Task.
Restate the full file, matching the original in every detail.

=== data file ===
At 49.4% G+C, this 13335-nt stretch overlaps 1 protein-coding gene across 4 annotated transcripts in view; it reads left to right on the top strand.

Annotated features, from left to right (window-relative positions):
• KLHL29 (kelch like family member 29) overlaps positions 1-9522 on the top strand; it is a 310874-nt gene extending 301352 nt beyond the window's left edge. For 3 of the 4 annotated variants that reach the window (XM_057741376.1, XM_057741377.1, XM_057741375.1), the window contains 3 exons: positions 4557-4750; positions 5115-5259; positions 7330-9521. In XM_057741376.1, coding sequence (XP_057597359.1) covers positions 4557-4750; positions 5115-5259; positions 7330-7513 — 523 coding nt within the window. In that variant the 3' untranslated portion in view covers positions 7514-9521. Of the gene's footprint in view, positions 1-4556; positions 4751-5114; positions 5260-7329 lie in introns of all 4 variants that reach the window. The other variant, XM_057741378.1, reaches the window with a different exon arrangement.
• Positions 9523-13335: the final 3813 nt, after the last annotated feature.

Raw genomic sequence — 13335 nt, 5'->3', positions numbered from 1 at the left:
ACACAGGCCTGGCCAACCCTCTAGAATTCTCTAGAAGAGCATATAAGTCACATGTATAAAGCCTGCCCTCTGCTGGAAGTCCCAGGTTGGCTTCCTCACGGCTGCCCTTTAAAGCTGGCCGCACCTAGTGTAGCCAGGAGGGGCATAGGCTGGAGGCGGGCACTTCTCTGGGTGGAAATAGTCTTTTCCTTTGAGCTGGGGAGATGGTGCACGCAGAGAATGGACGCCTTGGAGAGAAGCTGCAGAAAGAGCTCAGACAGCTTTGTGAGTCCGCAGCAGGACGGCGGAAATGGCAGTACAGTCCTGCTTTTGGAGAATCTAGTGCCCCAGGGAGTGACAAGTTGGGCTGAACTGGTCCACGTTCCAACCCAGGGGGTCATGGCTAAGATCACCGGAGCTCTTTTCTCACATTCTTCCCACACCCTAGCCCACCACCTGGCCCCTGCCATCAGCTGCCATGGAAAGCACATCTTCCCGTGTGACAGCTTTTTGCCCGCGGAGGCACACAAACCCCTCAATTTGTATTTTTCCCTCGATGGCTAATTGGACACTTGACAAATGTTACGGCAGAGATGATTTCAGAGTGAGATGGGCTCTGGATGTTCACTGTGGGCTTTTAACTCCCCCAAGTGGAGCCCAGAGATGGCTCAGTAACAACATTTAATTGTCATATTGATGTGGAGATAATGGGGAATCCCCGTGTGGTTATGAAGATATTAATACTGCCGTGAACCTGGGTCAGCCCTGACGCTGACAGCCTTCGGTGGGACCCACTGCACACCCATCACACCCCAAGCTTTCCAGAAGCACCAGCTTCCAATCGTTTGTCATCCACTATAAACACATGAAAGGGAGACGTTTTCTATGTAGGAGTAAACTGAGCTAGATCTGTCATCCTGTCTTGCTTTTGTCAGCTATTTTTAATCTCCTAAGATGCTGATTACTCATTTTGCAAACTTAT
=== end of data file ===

At 49.4% G+C, this 13335-nt stretch overlaps 1 protein-coding gene across 4 annotated transcripts in view; it reads left to right on the top strand.

Annotated features, from left to right (window-relative positions):
• KLHL29 (kelch like family member 29) overlaps positions 1-9522 on the top strand; it is a 310874-nt gene extending 301352 nt beyond the window's left edge. For 3 of the 4 annotated variants that reach the window (XM_057741376.1, XM_057741377.1, XM_057741375.1), the window contains 3 exons: positions 4557-4750; positions 5115-5259; positions 7330-9521. In XM_057741376.1, coding sequence (XP_057597359.1) covers positions 4557-4750; positions 5115-5259; positions 7330-7513 — 523 coding nt within the window. In that variant the 3' untranslated portion in view covers positions 7514-9521. Of the gene's footprint in view, positions 1-4556; positions 4751-5114; positions 5260-7329 lie in introns of all 4 variants that reach the window. The other variant, XM_057741378.1, reaches the window with a different exon arrangement.
• Positions 9523-13335: the final 3813 nt, after the last annotated feature.

Raw genomic sequence — 13335 nt, 5'->3', positions numbered from 1 at the left:
ACACAGGCCTGGCCAACCCTCTAGAATTCTCTAGAAGAGCATATAAGTCACATGTATAAAGCCTGCCCTCTGCTGGAAGTCCCAGGTTGGCTTCCTCACGGCTGCCCTTTAAAGCTGGCCGCACCTAGTGTAGCCAGGAGGGGCATAGGCTGGAGGCGGGCACTTCTCTGGGTGGAAATAGTCTTTTCCTTTGAGCTGGGGAGATGGTGCACGCAGAGAATGGACGCCTTGGAGAGAAGCTGCAGAAAGAGCTCAGACAGCTTTGTGAGTCCGCAGCAGGACGGCGGAAATGGCAGTACAGTCCTGCTTTTGGAGAATCTAGTGCCCCAGGGAGTGACAAGTTGGGCTGAACTGGTCCACGTTCCAACCCAGGGGGTCATGGCTAAGATCACCGGAGCTCTTTTCTCACATTCTTCCCACACCCTAGCCCACCACCTGGCCCCTGCCATCAGCTGCCATGGAAAGCACATCTTCCCGTGTGACAGCTTTTTGCCCGCGGAGGCACACAAACCCCTCAATTTGTATTTTTCCCTCGATGGCTAATTGGACACTTGACAAATGTTACGGCAGAGATGATTTCAGAGTGAGATGGGCTCTGGATGTTCACTGTGGGCTTTTAACTCCCCCAAGTGGAGCCCAGAGATGGCTCAGTAACAACATTTAATTGTCATATTGATGTGGAGATAATGGGGAATCCCCGTGTGGTTATGAAGATATTAATACTGCCGTGAACCTGGGTCAGCCCTGACGCTGACAGCCTTCGGTGGGACCCACTGCACACCCATCACACCCCAAGCTTTCCAGAAGCACCAGCTTCCAATCGTTTGTCATCCACTATAAACACATGAAAGGGAGACGTTTTCTATGTAGGAGTAAACTGAGCTAGATCTGTCATCCTGTCTTGCTTTTGTCAGCTATTTTTAATCTCCTAAGATGCTGATTACTCATTTTGCAAACTTAT